Quotes on Art, Drawing and Painting
A picture is worth a thousand words.— Napoleon Bonaparte (1769 – 1821)
- May 2021
- April 2020
- January 2020
- November 2019
- June 2017
- May 2017
- April 2017
- March 2017
- December 2016
- September 2016
- August 2016
- October 2015
- April 2015
- July 2014
- July 2013
- May 2013
- April 2013
- March 2013
- February 2013
- January 2013
- September 2012
- July 2012
- April 2012
- February 2012
- January 2012
- December 2011
- November 2011
- September 2011
- July 2011
- June 2011
Recent Blog Posts
Colleges, Schools and Universities contact me here:
Category Archives: MAMO Class Images
Below are several examples of digital work made from observational drawings. Students from the 3D Animation (games) course at Middlesex Uni are encouraged to draw from observation as to develop a unique voice and that is where I come in. As a result the idea of combining observed drawing with digital tech has taken my interest.
I teach at several courses at several institutions including the NFTS (National Film School), RCA (Royal College of Art), Middlesex and Kingston. The areas of study are animation, game design, illustration and so on.
Below are several examples of personal (videos from Tilt) and student work that combines digital and observational drawing.
The following videos show my first attempts at using Tilt Brush in VR. They are memory drawings from previous sketchbook images I have made while drawing around London. Below the videos are several stills from them. This of course has huge potential due to the flow of marks and illusion of space that can be achieved.
Some stills from the videos that show the pull of space and imitation of brush marks. Also how, with Tilt Brush, flat linear drawing can be sculptual and create three dimensional forms.
Images showing VR pre vis for a sculpture. The sculpture was a hand drawn image to begin with that was made in ZBrush. Digital tech such as ZBrush and Tilt allow for the organic feel of human touch to be retained. Something that I have noticed in the past was missing or not negotiable for most animators/painters/illustrators and such. This has changed with the advent of Oculus. Artists and designers feel liberated.
Torso sculptures in ZBrush from a 3 hour drawing session. 1.5 hours spent in the life drawing studio drawing the figure followed by 1.5 hours in ZBrush. This time limitation really pushed the students to go with it, to let go of pre conceived ideas and as a result these strange, energetic human forms appeared based on their experience and memory of drawing from the figure.
Again the same idea was used to approach head drawing. Unique characters appear through methodologies of drawing in combination with software.
When the software allows the individual to work freely, when their minds are allowed to play and move – new ideas are generated. The issue with ZBrush is its complexity where as Oclulus and image making software in Oculus such as tilt Brush, Quill and Medium allows for a much greater freedom, not just because these pieces of software are easy to navigate but also the freedom of expression and movement combined with the feeling they allow through an illusory space.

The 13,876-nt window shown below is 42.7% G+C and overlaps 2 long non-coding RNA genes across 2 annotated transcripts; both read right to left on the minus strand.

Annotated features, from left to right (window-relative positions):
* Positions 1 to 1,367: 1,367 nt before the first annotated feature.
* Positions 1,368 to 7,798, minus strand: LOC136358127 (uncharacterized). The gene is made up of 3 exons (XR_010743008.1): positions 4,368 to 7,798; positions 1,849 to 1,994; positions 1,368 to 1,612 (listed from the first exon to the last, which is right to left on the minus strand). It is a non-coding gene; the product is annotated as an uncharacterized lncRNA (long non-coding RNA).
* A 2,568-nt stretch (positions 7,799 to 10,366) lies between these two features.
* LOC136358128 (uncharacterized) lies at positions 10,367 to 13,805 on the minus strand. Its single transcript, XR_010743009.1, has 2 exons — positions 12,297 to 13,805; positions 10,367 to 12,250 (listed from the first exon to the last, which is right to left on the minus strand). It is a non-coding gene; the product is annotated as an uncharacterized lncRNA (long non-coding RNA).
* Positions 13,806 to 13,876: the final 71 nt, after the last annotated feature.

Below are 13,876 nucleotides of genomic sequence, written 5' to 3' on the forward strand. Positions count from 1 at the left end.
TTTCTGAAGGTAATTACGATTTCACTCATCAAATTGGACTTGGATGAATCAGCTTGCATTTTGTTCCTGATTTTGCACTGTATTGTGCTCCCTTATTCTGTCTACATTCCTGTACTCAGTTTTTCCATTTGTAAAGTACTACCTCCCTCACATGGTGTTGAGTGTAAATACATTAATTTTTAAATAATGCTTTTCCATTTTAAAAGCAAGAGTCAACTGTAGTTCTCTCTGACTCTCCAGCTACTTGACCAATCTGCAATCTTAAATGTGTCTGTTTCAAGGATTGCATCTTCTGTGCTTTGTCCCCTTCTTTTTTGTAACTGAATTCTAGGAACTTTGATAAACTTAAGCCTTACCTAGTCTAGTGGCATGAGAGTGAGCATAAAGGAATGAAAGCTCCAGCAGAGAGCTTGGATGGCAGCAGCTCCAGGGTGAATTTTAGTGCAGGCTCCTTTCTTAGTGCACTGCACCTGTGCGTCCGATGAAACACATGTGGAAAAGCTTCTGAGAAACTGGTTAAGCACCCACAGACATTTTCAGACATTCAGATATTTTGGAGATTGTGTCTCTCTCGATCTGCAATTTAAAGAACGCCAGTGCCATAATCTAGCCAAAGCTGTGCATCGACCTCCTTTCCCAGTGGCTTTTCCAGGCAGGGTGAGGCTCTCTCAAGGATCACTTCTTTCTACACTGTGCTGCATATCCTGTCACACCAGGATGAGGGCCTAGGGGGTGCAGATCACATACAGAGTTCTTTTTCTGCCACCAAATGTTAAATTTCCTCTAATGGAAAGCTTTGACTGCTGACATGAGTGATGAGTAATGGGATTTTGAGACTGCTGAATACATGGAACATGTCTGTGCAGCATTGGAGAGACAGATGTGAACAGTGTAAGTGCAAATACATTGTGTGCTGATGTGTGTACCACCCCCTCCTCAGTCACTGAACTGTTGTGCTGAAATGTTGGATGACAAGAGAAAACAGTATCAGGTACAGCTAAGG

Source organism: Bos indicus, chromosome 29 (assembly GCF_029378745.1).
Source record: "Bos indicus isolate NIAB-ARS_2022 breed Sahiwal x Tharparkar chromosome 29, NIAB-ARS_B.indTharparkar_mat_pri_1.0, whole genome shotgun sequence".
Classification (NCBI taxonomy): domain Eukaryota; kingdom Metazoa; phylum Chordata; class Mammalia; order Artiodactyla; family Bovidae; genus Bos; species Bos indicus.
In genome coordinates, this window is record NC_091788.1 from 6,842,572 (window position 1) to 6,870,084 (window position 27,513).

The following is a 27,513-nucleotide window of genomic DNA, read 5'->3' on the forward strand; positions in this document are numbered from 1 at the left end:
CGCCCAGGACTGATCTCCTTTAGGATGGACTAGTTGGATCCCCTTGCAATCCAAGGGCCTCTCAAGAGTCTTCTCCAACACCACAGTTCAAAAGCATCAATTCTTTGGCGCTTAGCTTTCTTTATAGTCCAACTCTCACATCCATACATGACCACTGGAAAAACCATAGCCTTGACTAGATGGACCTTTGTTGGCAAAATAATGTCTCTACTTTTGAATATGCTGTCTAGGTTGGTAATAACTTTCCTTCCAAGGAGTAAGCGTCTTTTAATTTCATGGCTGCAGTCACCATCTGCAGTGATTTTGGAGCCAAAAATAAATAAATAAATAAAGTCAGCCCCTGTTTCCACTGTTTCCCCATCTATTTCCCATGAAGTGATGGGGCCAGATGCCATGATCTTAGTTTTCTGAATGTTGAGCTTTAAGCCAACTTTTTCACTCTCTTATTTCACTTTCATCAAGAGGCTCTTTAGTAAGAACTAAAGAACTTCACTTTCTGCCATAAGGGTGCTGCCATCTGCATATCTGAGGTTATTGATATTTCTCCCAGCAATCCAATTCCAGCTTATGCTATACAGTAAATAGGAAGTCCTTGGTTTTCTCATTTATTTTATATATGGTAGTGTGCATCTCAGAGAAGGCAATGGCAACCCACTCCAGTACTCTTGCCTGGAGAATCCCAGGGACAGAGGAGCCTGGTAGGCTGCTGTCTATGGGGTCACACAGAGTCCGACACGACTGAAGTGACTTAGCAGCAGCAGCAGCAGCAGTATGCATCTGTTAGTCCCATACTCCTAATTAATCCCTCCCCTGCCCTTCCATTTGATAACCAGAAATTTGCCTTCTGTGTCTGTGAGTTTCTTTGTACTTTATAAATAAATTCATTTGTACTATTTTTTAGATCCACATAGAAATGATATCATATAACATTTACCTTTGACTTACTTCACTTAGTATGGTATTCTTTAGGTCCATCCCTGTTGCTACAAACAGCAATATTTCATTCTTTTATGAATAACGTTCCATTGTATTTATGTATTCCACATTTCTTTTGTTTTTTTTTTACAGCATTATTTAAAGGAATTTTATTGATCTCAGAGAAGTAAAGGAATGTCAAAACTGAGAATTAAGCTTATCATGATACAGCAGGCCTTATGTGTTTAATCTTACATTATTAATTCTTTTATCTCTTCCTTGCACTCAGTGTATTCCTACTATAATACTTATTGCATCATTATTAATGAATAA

In the summer of 2016 Paul Smith at Ogilvy invited me to Detroit to run a found art class based on the ideas of Marcel Duchamp, Robert Rauschenberg and Ai Weiwei.
I had to develop a method and approach that enthused the delegates, convincing them that they were artists and as artists they could see the world and the objects in it in different ways. How do you become and artist? You just declare yourself one and decide to move about the world around you more intensely.
Faced with Motor City at a time when it is broken, when junk is strewn everywhere; how could they reclaim these discarded objects? Raise them up, find meaning and show them to us in a new light?
This was the most challenging but also the most successful project I have taken on. As usual Paul Smith pushed me to my limits and thus my outlook on what is possible, not just in the students but myself.
RCA Printed Textiles asked me to run a series of workshops, over four sessions, to help the students engage in drawing and step away from the computer as the main design tool.
In this short space of time we covered line, tone and expressive colour (via drawing from paintings at the Tate Britain Hockney show) before finally applying these ideas to repeat pattern. The aim to take the results of the life drawing room and plug them into studio practice.
These are a few images from the 1st years in the RCA Printed Textiles course. Colour theory, instinctive drawing or as Roy Oxlade might have called it ”real drawing”. We had very little time to cover many bases and these are a few of the drawings produced with the Nat Gal security on their backs or rain clouds bursting over head
Here are a selection of images from two classes I ran for Ogilvy in Las Vegas in March this year. The group was made up of people from various areas of expertise, not all were from creative or arts backgrounds. Through various methods, within the framing of a life drawing class and later and class based on the drawings and approaches of Degas and Toulouse-Lautrec, delegates were encouraged to let accidents happen and make mistakes with the view that this type of thinking in regard the creative process leads to ”good” drawings. This was set within a framework of simple rules and goals that when making the drawings mitigated the risk of failure and unlocked and tapped into creative thinking and image making in each delegate, allowing for new experiences, discoveries and outcomes. Thanks to all who came.
This exercise allowed for students to study a A1 copy of a famous painting and apply the things they saw and felt from producing a copy of the A1 painting (composition, light, dynamics etc) to the posed figure. Thanks to all who came to the classes, it was great fun.